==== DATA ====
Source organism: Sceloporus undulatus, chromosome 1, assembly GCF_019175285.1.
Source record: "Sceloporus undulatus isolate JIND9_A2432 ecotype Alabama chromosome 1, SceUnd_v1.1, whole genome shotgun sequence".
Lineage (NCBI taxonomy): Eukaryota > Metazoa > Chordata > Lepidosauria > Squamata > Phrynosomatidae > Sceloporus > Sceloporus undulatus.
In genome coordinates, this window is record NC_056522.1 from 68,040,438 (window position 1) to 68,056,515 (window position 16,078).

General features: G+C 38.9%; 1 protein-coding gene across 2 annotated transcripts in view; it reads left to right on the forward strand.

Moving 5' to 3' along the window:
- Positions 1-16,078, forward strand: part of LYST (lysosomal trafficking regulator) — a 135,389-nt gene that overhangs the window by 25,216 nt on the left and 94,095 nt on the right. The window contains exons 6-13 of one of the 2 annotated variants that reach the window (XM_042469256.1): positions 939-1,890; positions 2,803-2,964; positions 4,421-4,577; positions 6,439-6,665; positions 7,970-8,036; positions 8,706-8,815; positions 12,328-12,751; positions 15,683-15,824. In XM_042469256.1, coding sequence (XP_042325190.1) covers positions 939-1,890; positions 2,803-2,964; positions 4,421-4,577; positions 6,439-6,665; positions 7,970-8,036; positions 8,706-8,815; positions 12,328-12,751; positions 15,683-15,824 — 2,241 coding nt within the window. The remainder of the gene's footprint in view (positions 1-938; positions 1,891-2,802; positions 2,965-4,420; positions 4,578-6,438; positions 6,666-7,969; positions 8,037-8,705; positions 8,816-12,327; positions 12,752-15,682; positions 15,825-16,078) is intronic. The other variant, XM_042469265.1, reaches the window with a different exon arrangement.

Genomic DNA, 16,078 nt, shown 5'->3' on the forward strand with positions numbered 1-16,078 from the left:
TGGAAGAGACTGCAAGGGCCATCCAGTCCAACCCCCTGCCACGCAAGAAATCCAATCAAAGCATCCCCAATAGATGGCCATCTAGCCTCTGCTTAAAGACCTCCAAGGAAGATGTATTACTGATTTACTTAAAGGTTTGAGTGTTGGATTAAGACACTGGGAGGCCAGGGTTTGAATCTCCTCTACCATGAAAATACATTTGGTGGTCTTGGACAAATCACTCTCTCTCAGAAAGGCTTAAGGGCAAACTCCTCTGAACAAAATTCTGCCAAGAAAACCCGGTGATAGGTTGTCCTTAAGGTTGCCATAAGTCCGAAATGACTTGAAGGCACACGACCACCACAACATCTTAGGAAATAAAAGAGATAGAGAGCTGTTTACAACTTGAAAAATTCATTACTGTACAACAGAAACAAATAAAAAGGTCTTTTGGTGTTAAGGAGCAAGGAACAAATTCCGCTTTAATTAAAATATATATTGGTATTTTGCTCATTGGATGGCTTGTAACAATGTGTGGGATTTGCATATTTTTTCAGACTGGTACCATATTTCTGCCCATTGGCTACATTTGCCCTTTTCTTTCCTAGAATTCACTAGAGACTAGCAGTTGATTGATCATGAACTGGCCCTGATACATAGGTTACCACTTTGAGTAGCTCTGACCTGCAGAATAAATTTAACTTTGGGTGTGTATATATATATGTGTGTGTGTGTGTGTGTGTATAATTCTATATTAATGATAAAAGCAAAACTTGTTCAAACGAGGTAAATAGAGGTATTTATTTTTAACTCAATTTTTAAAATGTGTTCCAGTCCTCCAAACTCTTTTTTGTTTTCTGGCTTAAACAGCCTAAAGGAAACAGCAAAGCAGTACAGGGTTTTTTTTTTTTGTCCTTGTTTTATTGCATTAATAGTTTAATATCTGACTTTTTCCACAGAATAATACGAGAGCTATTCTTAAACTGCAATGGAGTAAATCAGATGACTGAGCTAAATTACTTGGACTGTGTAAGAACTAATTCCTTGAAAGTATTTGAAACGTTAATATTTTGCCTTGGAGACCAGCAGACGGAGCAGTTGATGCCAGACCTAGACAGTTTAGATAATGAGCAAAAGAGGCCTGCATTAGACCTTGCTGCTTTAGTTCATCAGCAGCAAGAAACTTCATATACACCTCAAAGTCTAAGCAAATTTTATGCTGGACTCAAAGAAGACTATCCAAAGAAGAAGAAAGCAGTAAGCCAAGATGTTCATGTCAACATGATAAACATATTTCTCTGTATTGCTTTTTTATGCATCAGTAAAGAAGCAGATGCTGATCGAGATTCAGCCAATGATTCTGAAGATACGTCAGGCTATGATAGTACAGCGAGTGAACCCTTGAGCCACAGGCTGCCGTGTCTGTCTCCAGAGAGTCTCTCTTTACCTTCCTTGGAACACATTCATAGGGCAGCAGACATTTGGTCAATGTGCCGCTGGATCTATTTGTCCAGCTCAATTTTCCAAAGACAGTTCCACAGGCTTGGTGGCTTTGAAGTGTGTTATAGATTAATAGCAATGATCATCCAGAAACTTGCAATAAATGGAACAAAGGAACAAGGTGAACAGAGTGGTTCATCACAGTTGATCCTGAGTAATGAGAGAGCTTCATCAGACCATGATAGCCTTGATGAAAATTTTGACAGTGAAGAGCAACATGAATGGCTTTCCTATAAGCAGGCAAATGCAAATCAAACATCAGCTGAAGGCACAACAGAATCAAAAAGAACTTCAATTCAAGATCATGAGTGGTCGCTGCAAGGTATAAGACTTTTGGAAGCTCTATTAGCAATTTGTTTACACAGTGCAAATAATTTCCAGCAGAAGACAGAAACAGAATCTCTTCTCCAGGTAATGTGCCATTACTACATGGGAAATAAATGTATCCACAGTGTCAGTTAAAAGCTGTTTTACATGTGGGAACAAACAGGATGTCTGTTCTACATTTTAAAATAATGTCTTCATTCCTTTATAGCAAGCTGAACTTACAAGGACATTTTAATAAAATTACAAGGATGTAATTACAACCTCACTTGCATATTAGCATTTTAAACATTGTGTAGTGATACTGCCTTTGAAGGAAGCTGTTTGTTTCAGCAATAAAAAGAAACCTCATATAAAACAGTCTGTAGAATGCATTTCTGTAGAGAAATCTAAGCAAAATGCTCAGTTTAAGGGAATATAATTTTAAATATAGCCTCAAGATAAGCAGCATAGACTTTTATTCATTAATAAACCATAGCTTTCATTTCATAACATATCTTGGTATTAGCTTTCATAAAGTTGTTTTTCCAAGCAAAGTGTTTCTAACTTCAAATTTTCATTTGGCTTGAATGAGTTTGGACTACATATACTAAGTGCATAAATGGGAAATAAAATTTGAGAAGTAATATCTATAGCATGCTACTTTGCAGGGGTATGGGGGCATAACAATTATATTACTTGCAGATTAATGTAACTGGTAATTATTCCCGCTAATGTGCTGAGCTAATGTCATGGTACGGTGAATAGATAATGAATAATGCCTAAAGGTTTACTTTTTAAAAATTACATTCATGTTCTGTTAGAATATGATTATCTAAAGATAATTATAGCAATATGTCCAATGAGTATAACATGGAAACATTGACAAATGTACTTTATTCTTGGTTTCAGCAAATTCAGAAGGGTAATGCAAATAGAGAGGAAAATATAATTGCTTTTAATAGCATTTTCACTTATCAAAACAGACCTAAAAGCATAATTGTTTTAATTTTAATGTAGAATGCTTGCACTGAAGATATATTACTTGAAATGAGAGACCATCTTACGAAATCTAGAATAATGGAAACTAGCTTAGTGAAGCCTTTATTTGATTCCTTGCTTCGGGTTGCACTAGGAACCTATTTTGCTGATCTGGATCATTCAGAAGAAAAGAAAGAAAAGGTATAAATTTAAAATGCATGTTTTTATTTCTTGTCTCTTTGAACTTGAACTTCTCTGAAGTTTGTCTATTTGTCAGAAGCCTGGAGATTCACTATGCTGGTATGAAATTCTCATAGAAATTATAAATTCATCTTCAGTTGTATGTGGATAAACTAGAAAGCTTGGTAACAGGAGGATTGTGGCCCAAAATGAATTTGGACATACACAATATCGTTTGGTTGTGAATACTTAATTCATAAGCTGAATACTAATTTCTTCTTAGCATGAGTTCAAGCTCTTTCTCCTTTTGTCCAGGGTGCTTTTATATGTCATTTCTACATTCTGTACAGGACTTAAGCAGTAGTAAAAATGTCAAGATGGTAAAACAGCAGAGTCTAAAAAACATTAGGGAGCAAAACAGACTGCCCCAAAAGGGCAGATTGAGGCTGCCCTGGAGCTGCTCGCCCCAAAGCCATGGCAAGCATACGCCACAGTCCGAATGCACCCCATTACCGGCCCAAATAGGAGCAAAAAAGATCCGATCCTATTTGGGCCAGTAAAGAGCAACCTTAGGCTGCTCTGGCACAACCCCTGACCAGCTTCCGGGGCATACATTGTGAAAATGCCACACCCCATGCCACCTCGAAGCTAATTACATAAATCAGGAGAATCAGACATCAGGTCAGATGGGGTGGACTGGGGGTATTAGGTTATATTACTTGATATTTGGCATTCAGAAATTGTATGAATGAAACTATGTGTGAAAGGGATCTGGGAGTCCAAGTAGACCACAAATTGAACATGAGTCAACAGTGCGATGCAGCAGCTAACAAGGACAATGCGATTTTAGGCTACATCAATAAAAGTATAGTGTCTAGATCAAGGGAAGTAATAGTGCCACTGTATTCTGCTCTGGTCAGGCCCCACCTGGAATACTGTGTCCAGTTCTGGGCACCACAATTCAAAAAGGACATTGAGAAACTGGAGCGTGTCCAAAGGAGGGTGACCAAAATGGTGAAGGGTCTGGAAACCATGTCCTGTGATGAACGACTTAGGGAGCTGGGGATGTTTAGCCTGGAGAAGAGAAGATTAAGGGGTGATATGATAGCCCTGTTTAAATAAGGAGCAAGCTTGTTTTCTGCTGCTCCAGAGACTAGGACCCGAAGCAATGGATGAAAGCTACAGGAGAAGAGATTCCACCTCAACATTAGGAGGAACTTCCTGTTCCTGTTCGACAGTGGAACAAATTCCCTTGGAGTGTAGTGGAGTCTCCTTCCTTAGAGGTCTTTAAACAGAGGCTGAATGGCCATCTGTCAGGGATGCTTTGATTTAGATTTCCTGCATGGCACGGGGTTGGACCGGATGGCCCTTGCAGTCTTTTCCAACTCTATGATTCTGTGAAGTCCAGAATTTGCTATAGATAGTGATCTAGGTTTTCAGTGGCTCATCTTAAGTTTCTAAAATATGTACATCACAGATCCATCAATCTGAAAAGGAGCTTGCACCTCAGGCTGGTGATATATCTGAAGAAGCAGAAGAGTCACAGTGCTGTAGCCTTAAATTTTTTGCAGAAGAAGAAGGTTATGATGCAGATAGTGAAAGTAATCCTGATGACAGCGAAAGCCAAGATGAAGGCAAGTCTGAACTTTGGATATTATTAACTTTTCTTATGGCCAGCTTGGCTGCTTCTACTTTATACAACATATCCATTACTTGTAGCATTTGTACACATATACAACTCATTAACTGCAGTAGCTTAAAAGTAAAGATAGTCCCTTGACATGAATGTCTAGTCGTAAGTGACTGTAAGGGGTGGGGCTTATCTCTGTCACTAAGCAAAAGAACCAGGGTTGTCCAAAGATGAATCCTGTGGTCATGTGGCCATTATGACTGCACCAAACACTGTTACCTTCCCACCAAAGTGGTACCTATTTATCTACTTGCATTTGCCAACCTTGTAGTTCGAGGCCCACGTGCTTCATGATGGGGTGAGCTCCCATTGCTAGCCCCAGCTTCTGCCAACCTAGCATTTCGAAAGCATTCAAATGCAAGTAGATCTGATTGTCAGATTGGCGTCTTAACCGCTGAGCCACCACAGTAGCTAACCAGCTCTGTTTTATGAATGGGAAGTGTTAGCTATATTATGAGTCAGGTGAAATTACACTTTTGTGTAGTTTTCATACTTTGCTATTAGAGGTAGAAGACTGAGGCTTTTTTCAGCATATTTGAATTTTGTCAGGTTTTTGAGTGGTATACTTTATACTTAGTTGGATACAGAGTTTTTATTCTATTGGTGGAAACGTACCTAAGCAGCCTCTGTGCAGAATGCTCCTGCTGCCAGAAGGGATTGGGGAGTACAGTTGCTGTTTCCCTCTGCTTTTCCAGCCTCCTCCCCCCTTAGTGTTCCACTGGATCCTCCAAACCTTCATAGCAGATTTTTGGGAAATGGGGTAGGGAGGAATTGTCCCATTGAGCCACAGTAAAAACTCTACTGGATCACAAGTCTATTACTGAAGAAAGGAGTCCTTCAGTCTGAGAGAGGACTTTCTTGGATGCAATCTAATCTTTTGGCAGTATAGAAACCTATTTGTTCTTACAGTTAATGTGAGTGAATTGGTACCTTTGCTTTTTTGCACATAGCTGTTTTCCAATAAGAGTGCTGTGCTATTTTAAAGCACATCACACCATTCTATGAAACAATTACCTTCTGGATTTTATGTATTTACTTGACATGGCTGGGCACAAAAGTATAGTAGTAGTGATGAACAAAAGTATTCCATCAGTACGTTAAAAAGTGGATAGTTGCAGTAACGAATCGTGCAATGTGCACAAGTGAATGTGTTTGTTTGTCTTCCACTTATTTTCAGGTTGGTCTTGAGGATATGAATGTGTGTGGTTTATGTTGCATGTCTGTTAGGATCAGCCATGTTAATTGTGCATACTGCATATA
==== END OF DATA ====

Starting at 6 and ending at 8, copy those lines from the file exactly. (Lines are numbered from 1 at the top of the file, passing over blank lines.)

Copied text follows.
Moving 5' to 3' along the window:
- Positions 1-16,078, forward strand: part of LYST (lysosomal trafficking regulator) — a 135,389-nt gene that overhangs the window by 25,216 nt on the left and 94,095 nt on the right. The window contains exons 6-13 of one of the 2 annotated variants that reach the window (XM_042469256.1): positions 939-1,890; positions 2,803-2,964; positions 4,421-4,577; positions 6,439-6,665; positions 7,970-8,036; positions 8,706-8,815; positions 12,328-12,751; positions 15,683-15,824. In XM_042469256.1, coding sequence (XP_042325190.1) covers positions 939-1,890; positions 2,803-2,964; positions 4,421-4,577; positions 6,439-6,665; positions 7,970-8,036; positions 8,706-8,815; positions 12,328-12,751; positions 15,683-15,824 — 2,241 coding nt within the window. The remainder of the gene's footprint in view (positions 1-938; positions 1,891-2,802; positions 2,965-4,420; positions 4,578-6,438; positions 6,666-7,969; positions 8,037-8,705; positions 8,816-12,327; positions 12,752-15,682; positions 15,825-16,078) is intronic. The other variant, XM_042469265.1, reaches the window with a different exon arrangement.

Genomic DNA, 16,078 nt, shown 5'->3' on the forward strand with positions numbered 1-16,078 from the left: